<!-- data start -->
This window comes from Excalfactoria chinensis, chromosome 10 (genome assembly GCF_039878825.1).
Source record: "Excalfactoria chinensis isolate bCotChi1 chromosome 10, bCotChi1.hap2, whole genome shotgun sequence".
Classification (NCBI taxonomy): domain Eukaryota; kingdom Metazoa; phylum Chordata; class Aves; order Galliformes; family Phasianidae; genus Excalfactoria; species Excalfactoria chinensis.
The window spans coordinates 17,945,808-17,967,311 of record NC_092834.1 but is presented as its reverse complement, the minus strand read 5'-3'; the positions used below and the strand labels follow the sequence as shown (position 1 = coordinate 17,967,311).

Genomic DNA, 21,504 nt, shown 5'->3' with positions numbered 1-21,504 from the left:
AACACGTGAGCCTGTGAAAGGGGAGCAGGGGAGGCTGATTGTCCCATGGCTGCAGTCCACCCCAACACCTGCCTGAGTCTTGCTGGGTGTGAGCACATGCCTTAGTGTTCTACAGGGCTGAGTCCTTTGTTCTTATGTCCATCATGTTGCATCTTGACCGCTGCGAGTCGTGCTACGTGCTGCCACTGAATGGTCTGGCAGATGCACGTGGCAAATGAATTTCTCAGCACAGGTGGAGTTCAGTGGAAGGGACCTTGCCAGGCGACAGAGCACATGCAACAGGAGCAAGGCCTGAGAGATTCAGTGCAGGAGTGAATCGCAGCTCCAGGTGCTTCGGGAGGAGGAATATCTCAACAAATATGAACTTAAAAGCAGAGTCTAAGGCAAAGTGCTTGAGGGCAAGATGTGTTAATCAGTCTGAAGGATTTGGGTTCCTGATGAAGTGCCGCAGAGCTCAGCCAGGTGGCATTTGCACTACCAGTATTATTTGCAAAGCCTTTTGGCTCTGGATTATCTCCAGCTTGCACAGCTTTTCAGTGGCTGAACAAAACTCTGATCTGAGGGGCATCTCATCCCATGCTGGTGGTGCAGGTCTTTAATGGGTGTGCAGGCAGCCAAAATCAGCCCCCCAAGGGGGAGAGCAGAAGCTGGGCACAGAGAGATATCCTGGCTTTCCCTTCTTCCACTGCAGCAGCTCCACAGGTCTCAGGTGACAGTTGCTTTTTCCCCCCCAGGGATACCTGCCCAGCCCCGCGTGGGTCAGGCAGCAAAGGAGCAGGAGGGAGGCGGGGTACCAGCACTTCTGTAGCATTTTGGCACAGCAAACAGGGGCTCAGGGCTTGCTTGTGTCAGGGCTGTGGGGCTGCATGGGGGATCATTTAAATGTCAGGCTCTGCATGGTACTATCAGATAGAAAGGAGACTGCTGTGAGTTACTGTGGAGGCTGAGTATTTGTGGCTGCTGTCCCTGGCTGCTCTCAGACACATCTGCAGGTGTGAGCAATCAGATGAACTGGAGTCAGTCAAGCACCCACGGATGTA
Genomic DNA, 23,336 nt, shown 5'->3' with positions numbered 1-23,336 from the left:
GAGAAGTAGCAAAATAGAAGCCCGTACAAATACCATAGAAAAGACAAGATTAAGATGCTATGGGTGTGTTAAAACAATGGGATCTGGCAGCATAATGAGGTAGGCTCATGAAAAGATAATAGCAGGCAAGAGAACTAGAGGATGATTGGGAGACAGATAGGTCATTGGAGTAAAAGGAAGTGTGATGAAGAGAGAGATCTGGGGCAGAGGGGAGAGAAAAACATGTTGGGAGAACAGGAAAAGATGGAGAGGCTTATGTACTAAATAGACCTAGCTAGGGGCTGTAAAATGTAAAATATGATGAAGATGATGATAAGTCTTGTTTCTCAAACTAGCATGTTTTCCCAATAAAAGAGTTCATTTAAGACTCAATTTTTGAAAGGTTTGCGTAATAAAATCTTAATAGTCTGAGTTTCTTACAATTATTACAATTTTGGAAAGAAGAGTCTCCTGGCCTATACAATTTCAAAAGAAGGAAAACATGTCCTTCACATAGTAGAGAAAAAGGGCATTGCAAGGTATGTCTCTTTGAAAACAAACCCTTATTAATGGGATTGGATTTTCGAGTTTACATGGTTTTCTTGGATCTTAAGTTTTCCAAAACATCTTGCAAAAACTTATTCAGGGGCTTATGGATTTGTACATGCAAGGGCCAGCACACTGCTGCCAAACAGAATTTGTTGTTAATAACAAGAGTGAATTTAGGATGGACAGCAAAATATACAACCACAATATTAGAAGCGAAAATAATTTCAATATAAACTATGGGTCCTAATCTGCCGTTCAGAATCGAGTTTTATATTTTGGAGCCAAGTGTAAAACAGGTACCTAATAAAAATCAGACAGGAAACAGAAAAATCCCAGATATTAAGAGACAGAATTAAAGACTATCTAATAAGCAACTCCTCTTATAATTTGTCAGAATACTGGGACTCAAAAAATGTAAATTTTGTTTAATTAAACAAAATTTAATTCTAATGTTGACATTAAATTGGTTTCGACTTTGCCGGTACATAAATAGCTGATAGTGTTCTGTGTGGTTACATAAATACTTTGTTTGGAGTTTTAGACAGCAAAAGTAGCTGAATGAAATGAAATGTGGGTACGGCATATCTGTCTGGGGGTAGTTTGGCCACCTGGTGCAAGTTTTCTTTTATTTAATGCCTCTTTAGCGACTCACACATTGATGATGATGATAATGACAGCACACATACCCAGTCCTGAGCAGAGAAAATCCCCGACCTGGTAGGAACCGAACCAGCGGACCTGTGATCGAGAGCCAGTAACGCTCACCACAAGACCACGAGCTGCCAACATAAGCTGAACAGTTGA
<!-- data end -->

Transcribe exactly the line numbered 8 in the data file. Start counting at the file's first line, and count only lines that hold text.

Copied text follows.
GAGAAGTAGCAAAATAGAAGCCCGTACAAATACCATAGAAAAGACAAGATTAAGATGCTATGGGTGTGTTAAAACAATGGGATCTGGCAGCATAATGAGGTAGGCTCATGAAAAGATAATAGCAGGCAAGAGAACTAGAGGATGATTGGGAGACAGATAGGTCATTGGAGTAAAAGGAAGTGTGATGAAGAGAGAGATCTGGGGCAGAGGGGAGAGAAAAACATGTTGGGAGAACAGGAAAAGATGGAGAGGCTTATGTACTAAATAGACCTAGCTAGGGGCTGTAAAATGTAAAATATGATGAAGATGATGATAAGTCTTGTTTCTCAAACTAGCATGTTTTCCCAATAAAAGAGTTCATTTAAGACTCAATTTTTGAAAGGTTTGCGTAATAAAATCTTAATAGTCTGAGTTTCTTACAATTATTACAATTTTGGAAAGAAGAGTCTCCTGGCCTATACAATTTCAAAAGAAGGAAAACATGTCCTTCACATAGTAGAGAAAAAGGGCATTGCAAGGTATGTCTCTTTGAAAACAAACCCTTATTAATGGGATTGGATTTTCGAGTTTACATGGTTTTCTTGGATCTTAAGTTTTCCAAAACATCTTGCAAAAACTTATTCAGGGGCTTATGGATTTGTACATGCAAGGGCCAGCACACTGCTGCCAAACAGAATTTGTTGTTAATAACAAGAGTGAATTTAGGATGGACAGCAAAATATACAACCACAATATTAGAAGCGAAAATAATTTCAATATAAACTATGGGTCCTAATCTGCCGTTCAGAATCGAGTTTTATATTTTGGAGCCAAGTGTAAAACAGGTACCTAATAAAAATCAGACAGGAAACAGAAAAATCCCAGATATTAAGAGACAGAATTAAAGACTATCTAATAAGCAACTCCTCTTATAATTTGTCAGAATACTGGGACTCAAAAAATGTAAATTTTGTTTAATTAAACAAAATTTAATTCTAATGTTGACATTAAATTGGTTTCGACTTTGCCGGTACATAAATAGCTGATAGTGTTCTGTGTGGTTACATAAATACTTTGTTTGGAGTTTTAGACAGCAAAAGTAGCTGAATGAAATGAAATGTGGGTACGGCATATCTGTCTGGGGGTAGTTTGGCCACCTGGTGCAAGTTTTCTTTTATTTAATGCCTCTTTAGCGACTCACACATTGATGATGATGATAATGACAGCACACATACCCAGTCCTGAGCAGAGAAAATCCCCGACCTGGTAGGAACCGAACCAGCGGACCTGTGATCGAGAGCCAGTAACGCTCACCACAAGACCACGAGCTGCCAACATAAGCTGAACAGTTGA